Telling the Complete Story of Physician & Biopharmaceutical Collaboration

Telling the Complete Story of Physician & Biopharmaceutical Collaboration

05.16.13 | By

It’s always tough reading biased coverage, especially when reporters continue to slam collaboration between physicians and biopharmaceutical companies. I was particularly taken aback by Roni Caryn Rabin’s treatment of the issue in New York Times’ Well blog this week. Building upon a New England Journal of Medicine (NEJM) study, she contends that physicians are manipulated by biopharmaceutical companies, lured by dinners and continuing medical education courses. If she’d checked into other sources, however, and also looked at the dates of the NEJM study, it may have given her the balance needed to tell an accurate story.

Multiple studies show that many factors affect physician prescribing decisions, including where drugs are found on formularies, clinical guidelines and peer information from medical journals and continuing education. And let’s also not forget that the majority of prescriptions filled in the U.S. are for generic medicines – not brand-name. Physicians are highly trained professionals who make treatment decisions on a case-by-case basis, in the best interest of each patient.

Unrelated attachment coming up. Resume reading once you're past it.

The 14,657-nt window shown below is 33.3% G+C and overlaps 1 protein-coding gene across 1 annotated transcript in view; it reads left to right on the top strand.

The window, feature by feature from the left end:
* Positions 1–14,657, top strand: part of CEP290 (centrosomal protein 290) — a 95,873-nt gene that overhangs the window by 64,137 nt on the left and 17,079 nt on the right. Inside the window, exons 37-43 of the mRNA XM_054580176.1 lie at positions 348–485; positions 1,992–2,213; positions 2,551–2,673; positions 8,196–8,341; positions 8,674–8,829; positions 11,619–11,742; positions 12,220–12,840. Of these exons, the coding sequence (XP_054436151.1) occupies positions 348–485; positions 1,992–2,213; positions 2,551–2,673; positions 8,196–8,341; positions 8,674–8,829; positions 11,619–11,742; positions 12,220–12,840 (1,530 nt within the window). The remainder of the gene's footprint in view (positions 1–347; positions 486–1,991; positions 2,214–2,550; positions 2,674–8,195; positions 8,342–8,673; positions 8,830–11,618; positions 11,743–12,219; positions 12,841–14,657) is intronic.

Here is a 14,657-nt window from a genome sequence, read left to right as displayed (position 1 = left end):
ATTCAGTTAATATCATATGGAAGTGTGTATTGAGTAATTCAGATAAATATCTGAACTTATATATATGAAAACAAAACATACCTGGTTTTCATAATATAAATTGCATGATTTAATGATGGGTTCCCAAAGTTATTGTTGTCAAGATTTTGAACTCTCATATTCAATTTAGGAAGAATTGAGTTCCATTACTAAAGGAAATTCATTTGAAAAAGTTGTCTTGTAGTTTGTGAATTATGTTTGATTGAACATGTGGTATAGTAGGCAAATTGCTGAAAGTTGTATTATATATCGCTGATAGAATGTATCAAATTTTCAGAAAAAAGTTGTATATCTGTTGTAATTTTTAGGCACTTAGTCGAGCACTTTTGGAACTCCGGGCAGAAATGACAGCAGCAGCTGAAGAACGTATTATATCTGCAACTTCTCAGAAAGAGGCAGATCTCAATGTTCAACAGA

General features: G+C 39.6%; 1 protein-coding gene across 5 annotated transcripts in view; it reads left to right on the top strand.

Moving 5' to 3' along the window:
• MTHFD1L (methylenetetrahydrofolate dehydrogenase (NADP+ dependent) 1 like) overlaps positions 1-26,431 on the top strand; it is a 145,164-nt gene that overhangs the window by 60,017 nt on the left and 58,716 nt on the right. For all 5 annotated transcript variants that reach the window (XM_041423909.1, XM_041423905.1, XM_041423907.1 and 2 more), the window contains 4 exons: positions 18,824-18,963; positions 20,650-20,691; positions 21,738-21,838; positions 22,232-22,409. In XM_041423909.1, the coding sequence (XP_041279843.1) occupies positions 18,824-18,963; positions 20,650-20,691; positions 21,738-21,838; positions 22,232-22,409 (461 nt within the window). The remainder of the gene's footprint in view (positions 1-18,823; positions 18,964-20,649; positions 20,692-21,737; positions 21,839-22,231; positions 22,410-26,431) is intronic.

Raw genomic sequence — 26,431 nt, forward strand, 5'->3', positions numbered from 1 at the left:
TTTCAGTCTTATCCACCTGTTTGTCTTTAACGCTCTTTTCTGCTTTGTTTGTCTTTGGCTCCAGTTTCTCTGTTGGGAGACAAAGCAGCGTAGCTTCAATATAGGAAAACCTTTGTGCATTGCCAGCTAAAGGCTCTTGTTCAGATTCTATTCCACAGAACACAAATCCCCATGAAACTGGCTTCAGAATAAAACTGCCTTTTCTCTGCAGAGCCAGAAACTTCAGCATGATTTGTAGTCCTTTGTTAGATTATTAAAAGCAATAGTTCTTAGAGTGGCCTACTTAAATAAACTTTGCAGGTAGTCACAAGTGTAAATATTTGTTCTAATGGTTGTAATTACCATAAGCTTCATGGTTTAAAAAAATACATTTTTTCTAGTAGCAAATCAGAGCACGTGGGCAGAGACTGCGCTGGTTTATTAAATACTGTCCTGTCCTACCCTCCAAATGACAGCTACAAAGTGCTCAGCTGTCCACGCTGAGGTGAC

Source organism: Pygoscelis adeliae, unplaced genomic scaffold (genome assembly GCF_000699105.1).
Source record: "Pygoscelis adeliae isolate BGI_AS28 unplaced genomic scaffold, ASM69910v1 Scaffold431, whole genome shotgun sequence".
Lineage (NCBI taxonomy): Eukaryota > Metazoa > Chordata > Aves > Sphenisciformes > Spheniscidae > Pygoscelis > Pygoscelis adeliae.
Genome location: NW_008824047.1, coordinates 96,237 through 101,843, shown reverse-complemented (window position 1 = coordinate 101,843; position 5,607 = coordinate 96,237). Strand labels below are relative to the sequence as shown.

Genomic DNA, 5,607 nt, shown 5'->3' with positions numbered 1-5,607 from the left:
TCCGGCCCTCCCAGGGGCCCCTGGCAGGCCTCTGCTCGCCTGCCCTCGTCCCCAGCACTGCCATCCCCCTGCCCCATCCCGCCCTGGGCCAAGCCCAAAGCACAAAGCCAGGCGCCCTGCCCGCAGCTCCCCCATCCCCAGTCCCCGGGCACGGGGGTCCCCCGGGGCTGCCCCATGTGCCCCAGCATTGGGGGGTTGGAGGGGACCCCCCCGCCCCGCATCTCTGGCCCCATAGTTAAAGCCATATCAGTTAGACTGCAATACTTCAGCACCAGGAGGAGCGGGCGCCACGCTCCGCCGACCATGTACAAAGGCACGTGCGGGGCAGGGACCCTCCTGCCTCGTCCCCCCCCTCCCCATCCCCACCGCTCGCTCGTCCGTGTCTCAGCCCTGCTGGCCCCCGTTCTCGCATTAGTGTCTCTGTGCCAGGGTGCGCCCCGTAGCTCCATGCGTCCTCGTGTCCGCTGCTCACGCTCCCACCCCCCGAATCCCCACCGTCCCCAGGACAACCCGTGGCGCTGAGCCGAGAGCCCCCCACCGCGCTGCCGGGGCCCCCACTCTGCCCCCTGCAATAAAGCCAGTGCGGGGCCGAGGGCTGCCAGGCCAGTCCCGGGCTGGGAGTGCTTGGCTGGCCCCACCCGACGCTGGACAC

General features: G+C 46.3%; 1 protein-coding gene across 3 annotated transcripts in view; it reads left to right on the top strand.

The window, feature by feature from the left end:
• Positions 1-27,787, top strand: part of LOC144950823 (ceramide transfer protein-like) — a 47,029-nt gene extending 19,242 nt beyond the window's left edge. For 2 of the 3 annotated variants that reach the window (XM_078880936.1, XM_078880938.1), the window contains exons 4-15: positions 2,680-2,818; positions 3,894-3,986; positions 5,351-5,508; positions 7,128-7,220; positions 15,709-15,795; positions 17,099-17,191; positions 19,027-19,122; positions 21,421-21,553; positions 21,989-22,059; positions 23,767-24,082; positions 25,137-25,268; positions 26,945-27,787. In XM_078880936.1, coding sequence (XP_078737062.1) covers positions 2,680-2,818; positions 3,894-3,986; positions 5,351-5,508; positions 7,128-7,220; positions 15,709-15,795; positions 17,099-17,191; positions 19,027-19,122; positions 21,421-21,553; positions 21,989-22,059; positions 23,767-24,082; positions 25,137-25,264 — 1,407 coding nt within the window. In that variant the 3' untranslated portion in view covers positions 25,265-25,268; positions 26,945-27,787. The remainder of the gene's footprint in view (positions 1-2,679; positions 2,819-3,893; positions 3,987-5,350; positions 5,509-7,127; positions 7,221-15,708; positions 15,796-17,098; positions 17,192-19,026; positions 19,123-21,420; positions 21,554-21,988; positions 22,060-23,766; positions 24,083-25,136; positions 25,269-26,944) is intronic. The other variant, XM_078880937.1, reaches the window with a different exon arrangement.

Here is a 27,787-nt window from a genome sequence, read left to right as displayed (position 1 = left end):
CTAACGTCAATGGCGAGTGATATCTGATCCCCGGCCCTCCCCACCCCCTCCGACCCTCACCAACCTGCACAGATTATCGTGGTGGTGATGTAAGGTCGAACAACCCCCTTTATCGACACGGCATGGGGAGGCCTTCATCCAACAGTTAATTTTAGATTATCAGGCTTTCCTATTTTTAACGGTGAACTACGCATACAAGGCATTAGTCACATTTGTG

Policy & Medicine also covered the NEJM study, but they dug deeper. What did they find? Arguments from the study that are “outdated, incorrect, and biased.” For example, the NEJM authors use evidence of relationships from 2004 to estimate that “83 percent of physicians received gifts from industry” – not only almost a decade ago, but, as Policy & Medicine points out, also predates the most recent changes to the PhRMA Code, changes in the AMA’s ethical policies, rules and standards, and much of the federal guidance and regulations from FDA and HHS-OIG. This is just one example – it’s certainly worth reading their full story to learn more about how these relationships are regulated today (including CME restrictions) and why NEJM’s depiction is misleading.

If you want to force a connection with limited or cherry-picked information, you can, but then you also do a great disservice to the public and to the physicians and biopharmaceutical professionals who collaborate for the sake of better medicines and better communication about treatments. New medicines aren’t possible without physician involvement in clinical research. New safety and risk/benefit information and studies come out constantly on medicines and if your physician isn’t communicating with the biopharmaceutical professionals behind these medicines, you take a chance that your physician is able to stay current by him/herself (a very daunting task with today’s physician workloads).  If you get a chance, take a look at the Partners for Healthy Dialogues website to find out more about the collaborations between biopharmaceutical companies and physicians and how they’re working towards improved health and new medicines.



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